Red Links, 7-31-10
Yes, I missed last week – apologies. This week brings disappointment leavened with hope – for carbon taxes, CCT’s, and sorting out the banking system and the world economy in general. I am, however, partial to a counter-terror strategy in Afghanistan. But, maybe I should read the WikiLeaks’ trove of documents now.
Higher Chinese wages would also be good for the West. This may seem odd, given how much the rich world has come to rely on cheap Chinese labour: by one estimate, trade with China has added $1,000 a year to the pockets of every American household, thanks to cheaper goods in the country’s stores, cheaper inputs for its businesses and stiffer competition in its markets. Just as expanding the global labour force by a quarter through the addition of cheap Chinese workers helped to keep prices down in the West, so higher Chinese wages might start to export inflation. Furthermore, from the point of view of the global economy, labour is a resource, like land or oil. It would not normally benefit from the dwindling of China’s reserves of labour any more than from the drying up of Saudi wells.
Governments tend to treat [Conditional Cash Transfer Programs]CCTs as a panacea. They imagine that, if they don’t have one, all they need to do is introduce it; if they do, they have sorted out the problems of social protection. A few have woken up to their limitations, and are thinking about the next generation of programmes, which might require children who are about to leave school to go for vocational training in exchange for continuing to receive the stipend, or encouraging cities to add an urban top-up to the nationwide scheme, perhaps paid for by the municipal authority. The more that follow, the better. CCTs are a good start. But they are only a start.
Just now, Afghanistan needs foreign troops to undertake COIN. In a few years newly trained Afghan forces may be able to take over the job. Meanwhile, development and diplomacy are needed to reform the frustratingly poor Afghan government. It is not pretty and there is no guarantee that it can be done before voters lose patience, if ever. But it looks less ugly and less dangerous than the Afghanistan found in WikiLeaks’ War Diary.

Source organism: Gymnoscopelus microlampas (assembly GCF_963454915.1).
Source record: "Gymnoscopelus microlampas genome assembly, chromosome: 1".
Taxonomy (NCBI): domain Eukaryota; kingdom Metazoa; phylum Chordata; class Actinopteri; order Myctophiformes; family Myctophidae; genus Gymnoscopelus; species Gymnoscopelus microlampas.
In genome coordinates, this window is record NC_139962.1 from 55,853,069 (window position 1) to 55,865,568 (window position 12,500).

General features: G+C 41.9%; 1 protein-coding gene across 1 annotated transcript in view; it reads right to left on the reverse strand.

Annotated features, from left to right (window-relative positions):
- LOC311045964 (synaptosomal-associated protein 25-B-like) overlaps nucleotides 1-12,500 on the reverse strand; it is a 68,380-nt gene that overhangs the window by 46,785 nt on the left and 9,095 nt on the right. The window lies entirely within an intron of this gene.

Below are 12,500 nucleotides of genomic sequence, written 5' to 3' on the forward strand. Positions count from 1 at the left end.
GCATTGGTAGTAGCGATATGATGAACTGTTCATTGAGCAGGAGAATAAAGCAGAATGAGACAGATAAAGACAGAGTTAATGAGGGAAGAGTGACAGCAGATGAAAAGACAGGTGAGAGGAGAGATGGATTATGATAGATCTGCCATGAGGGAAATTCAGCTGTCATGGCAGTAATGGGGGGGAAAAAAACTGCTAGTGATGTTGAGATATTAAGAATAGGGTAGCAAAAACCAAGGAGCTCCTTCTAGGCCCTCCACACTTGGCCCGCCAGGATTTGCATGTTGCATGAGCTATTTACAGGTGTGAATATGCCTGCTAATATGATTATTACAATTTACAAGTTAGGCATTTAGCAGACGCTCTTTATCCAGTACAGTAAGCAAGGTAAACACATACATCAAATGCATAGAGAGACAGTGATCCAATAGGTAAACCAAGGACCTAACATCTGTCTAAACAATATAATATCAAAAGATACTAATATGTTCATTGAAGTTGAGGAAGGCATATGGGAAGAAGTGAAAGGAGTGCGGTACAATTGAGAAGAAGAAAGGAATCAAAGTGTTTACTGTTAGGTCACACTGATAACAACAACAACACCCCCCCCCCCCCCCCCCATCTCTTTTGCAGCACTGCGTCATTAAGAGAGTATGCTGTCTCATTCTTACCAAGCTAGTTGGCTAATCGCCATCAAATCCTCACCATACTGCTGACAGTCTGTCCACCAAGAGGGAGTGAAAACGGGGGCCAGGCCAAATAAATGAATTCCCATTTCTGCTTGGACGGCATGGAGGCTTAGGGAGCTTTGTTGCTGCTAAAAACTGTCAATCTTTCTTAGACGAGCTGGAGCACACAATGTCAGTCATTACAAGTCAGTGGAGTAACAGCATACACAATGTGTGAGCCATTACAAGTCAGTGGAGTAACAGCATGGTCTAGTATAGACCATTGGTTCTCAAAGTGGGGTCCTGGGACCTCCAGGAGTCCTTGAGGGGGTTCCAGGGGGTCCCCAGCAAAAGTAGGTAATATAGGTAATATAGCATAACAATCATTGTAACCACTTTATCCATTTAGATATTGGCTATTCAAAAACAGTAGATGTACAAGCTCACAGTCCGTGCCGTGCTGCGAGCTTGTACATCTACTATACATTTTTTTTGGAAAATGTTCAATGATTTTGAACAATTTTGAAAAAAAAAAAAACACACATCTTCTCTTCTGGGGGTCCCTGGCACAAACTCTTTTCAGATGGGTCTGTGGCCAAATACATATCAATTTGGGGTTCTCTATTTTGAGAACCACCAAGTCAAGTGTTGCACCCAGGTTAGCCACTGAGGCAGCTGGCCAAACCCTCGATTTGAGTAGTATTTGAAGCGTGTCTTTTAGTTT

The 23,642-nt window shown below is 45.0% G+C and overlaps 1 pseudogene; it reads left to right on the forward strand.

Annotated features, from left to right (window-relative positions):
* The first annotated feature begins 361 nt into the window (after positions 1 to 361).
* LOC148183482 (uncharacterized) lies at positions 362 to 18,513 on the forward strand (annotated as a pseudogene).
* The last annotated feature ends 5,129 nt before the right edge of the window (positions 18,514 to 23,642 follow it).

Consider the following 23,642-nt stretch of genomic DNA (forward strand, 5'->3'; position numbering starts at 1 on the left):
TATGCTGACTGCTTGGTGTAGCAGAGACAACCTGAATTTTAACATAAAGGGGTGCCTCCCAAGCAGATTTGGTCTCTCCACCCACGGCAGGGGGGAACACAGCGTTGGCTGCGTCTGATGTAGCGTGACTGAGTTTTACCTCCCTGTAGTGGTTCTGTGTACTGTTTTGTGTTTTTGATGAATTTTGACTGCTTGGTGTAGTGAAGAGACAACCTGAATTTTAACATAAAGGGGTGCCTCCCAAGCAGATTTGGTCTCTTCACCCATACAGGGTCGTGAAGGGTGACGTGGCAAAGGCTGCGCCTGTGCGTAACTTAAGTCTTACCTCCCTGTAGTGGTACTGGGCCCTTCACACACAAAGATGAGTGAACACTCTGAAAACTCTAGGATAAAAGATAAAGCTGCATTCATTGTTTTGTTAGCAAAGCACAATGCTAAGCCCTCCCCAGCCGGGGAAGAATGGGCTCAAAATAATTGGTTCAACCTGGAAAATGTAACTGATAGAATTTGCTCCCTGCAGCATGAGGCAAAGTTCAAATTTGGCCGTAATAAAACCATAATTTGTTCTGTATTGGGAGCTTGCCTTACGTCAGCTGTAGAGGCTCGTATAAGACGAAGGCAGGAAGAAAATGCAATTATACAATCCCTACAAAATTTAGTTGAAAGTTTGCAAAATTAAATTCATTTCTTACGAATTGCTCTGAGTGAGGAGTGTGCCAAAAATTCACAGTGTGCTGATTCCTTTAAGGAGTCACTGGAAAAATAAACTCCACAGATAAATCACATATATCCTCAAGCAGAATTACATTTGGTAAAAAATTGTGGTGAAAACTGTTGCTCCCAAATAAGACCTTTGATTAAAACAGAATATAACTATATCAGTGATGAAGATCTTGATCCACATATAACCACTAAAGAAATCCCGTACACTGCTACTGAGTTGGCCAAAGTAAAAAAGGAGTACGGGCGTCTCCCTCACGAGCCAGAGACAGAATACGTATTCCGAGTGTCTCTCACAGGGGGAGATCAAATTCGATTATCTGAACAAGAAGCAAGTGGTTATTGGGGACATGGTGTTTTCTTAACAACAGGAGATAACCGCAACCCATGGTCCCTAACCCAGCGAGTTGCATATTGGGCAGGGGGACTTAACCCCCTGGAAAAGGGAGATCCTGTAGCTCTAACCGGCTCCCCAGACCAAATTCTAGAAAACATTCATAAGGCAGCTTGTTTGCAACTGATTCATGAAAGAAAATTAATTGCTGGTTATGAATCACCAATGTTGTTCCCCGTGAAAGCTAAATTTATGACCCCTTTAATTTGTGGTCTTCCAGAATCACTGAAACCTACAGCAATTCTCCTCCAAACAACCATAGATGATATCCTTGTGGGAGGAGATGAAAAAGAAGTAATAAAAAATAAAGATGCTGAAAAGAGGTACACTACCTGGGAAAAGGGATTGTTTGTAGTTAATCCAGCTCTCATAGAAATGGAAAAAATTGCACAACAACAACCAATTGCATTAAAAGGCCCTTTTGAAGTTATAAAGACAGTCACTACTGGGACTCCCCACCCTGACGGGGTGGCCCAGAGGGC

Now that cap and trade has proved unacceptable, expect a swing back towards carbon taxes in policy circles. During a wholesale revision of the tax code they might yet have their day. But expect, too, that the country’s emissions will come down only slowly; and that the world’s will continue to rise.
Some firms are still being stigmatised, and have to borrow from the ECB even as American rivals have been weaned off public money. The unspoken assumption of the regulators’ stress tests, the results of which were announced on July 23rd, is that this is due to “one-off” problems: the risk that some governments in the euro zone might go bust and the perception that the murkier bits of the system, particularly unlisted banks in Spain and Germany, are hiding their risks. If reassured that banks have enough capital and are not fibbing, the logic goes, investors will start lending freely to them again. After all, the stress tests in America in 2009 helped restore confidence there.
Judged on this basis, the tests get half marks. They do not prove that banks could withstand another severe shock. The worst-case scenario envisions that banks’ capital ratio falls by only one percentage point, to 9%. Yet typically banking crises eat up some four percentage points in net losses; America’s tests assumed a three-point hit over two years. On the plus side, the tests have at least led to lots of new disclosure, which should reassure investors that there are no ticking bombs at individual firms.
Filed under: Business/Economy, East Asia, Globalization, Quick Posts, Subscriptions Tagged: afghanistan, banking, basle 3, cap and trade, carbon taz, cct, china, climate change, prc, the economist, wikileaks